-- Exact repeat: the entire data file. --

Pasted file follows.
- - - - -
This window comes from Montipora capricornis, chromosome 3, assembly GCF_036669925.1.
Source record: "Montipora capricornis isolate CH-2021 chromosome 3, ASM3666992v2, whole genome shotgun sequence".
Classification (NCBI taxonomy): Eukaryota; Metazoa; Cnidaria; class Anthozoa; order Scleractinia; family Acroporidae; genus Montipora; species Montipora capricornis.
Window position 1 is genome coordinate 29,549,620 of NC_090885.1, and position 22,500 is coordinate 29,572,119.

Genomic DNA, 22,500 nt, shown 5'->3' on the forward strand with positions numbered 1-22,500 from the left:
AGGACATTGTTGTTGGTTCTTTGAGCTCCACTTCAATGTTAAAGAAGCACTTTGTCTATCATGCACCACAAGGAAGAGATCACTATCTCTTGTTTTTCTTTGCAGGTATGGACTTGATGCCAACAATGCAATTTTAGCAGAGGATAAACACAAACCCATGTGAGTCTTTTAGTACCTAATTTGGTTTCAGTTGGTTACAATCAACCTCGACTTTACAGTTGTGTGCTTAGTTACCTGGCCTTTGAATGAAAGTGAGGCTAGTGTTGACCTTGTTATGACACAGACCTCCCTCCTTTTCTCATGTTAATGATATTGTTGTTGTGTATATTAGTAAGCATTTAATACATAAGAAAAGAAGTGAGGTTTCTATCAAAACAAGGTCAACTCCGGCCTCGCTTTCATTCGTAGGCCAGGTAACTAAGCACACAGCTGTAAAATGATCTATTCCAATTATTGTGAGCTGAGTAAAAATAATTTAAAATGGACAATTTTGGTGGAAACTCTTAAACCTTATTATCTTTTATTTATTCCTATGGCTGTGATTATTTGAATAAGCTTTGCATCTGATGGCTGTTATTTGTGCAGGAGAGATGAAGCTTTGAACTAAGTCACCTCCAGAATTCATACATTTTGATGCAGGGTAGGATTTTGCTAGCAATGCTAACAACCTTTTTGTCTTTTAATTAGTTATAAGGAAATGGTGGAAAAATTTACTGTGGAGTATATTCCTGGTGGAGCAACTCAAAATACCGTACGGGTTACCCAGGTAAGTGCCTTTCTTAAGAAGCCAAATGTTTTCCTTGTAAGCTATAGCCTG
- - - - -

This window comes from Montipora capricornis, chromosome 3, assembly GCF_036669925.1.
Source record: "Montipora capricornis isolate CH-2021 chromosome 3, ASM3666992v2, whole genome shotgun sequence".
Classification (NCBI taxonomy): Eukaryota; Metazoa; Cnidaria; class Anthozoa; order Scleractinia; family Acroporidae; genus Montipora; species Montipora capricornis.
Window position 1 is genome coordinate 29,549,620 of NC_090885.1, and position 22,500 is coordinate 29,572,119.

Genomic DNA, 22,500 nt, shown 5'->3' on the forward strand with positions numbered 1-22,500 from the left:
AGGACATTGTTGTTGGTTCTTTGAGCTCCACTTCAATGTTAAAGAAGCACTTTGTCTATCATGCACCACAAGGAAGAGATCACTATCTCTTGTTTTTCTTTGCAGGTATGGACTTGATGCCAACAATGCAATTTTAGCAGAGGATAAACACAAACCCATGTGAGTCTTTTAGTACCTAATTTGGTTTCAGTTGGTTACAATCAACCTCGACTTTACAGTTGTGTGCTTAGTTACCTGGCCTTTGAATGAAAGTGAGGCTAGTGTTGACCTTGTTATGACACAGACCTCCCTCCTTTTCTCATGTTAATGATATTGTTGTTGTGTATATTAGTAAGCATTTAATACATAAGAAAAGAAGTGAGGTTTCTATCAAAACAAGGTCAACTCCGGCCTCGCTTTCATTCGTAGGCCAGGTAACTAAGCACACAGCTGTAAAATGATCTATTCCAATTATTGTGAGCTGAGTAAAAATAATTTAAAATGGACAATTTTGGTGGAAACTCTTAAACCTTATTATCTTTTATTTATTCCTATGGCTGTGATTATTTGAATAAGCTTTGCATCTGATGGCTGTTATTTGTGCAGGAGAGATGAAGCTTTGAACTAAGTCACCTCCAGAATTCATACATTTTGATGCAGGGTAGGATTTTGCTAGCAATGCTAACAACCTTTTTGTCTTTTAATTAGTTATAAGGAAATGGTGGAAAAATTTACTGTGGAGTATATTCCTGGTGGAGCAACTCAAAATACCGTACGGGTTACCCAGGTAAGTGCCTTTCTTAAGAAGCCAAATGTTTTCCTTGTAAGCTATAGCCTG